Academic journal article Bulletin of the World Health Organization

The Costs of Public Primary Health Care Services in Rural Indonesia

Academic journal article Bulletin of the World Health Organization

The Costs of Public Primary Health Care Services in Rural Indonesia

Article excerpt

The costs of public primary health care services in rural Indonesia

Introduction

Although in most developing countries there is little information available about the costs of public health services, such data are useful, especially in times of increasing concern about health care financing [1].

Cost data are needed for health planning and budgeting purposes, where information on the total and unit cost of services can be used to assess the financial requirements of programme maintenance or expansion. Also, several important policy questions require cost data for proper analysis. For example, fees for services should be set with dome reference to costs, both average and marginal [2, 3]. Usually, the actual allocation of health resources geographically, socially, and programmatically is difficult to obtain from published budgets and expenditures. Direct costing of services can, however, provide detailed estimates of allocations for comparison with programme and planning priorities. Cost data can also be used to measure service efficiency or productivity and hence to support efforts to improve the management of health services [4].

In view of the above-mentioned applications, the lack of adequate data on service costs is notable. Information on the costs of health services in less developed countries has been extensively reviewed by Robertson [5], and only one large-scale study has appeared [6]. Comparisons within specific countries suggest that costs vary for similar facilities. Small studies of a few facilities are likely to give misleading or unrepresentative results, and larger samples are therefore required to provide representative data on cost levels and variations for policy-making and planning purposes.

Here, we describe the results obtained in the Indonesia Rural Health Services Cost Study. It was designed to provide a large enough sample of cost data on Indonesia's rural health services to obtain national and regional estimates of the total, per capita, and unit costs of the major public health programmes.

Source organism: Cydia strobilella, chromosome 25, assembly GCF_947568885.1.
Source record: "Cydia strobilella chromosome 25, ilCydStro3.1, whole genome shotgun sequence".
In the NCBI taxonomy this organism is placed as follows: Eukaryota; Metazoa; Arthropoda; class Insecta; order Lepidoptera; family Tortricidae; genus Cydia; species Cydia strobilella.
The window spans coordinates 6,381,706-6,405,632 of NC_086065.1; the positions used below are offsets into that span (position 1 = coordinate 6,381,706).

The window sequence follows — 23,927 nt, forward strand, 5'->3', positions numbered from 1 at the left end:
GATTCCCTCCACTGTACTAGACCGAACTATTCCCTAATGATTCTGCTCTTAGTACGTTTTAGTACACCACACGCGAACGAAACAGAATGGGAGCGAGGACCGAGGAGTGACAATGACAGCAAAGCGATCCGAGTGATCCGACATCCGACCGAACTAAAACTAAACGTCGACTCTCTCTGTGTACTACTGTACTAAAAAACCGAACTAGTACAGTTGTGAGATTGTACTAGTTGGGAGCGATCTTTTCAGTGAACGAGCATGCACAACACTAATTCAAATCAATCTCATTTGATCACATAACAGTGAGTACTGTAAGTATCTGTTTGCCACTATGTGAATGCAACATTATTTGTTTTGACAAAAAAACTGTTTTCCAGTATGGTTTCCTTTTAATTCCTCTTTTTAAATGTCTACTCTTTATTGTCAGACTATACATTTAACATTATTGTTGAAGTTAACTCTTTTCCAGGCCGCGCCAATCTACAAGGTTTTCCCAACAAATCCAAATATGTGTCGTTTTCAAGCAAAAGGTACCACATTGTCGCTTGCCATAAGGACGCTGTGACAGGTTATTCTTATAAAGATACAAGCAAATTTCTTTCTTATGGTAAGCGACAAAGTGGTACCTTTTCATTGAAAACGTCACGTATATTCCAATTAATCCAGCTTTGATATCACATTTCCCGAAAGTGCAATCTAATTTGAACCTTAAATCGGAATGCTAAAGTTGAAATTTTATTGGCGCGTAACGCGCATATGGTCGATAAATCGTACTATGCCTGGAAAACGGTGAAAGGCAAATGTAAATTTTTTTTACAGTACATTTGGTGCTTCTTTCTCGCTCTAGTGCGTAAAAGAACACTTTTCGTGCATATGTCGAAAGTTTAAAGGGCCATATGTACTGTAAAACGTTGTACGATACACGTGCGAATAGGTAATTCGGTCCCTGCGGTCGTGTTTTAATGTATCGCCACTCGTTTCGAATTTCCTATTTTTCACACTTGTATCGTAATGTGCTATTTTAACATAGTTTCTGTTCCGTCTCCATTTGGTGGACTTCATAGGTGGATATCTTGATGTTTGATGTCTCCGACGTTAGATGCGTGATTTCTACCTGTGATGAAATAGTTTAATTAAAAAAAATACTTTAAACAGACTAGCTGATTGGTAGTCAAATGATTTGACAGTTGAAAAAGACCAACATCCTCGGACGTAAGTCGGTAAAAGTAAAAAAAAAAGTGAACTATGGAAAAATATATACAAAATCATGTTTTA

Information on the costs of health services in five provinces in different parts of Indonesia are reported here in two ways. First, weighted means and ranges of total, per capita, and unit (per output) costs of public health care for subdistricts are presented for the whole study sample; costs are also shown for major service programmes. Second, province-specific average costs are shown for the five provinces studied, and these provide some insight into regional variability.

Materials and methods

In the cost analysis study of health centres, data were collected on expenditures and revenue from a total of 173 facilities in 42 health centre work areas. (a) These areas make up 42 subdistricts in the following provinces: East Java, West Java, Nusu Tenggara Barat (NTB), South Sulawesi, and West Sumatra. Data from one subdistrict were not included in the sample because they were of poor quality, and thus the study sample comprised 41 subdistricts and 168 health facilities. The data were collected between November 1986 and March 1987.

The sample included provinces from the three development regions identified by the government of Indonesia. Within each province, regencies (b) were selected from mountainous, hilly, and coastal plain areas to reflect a range of physical environments and distances from major population centres. The location of the study sites and the number of areas in each are shown in Table 1. The data were collected by a team drawn from the Faculty of Public Health, University of Indonesia, the Department of Health, Jakarta, local faculties of public health, and The John Hopkins University.

Costs were taken to be the estimated expenditure by government on rural (subdistrict) health services for 1 month. The time and travel costs of the users were not estimated. Data limitations precluded inclusion of the prorated cost of the education of health personnel, while the costs associated with government administration at the regency, provincial, and national levels were also omitted. …

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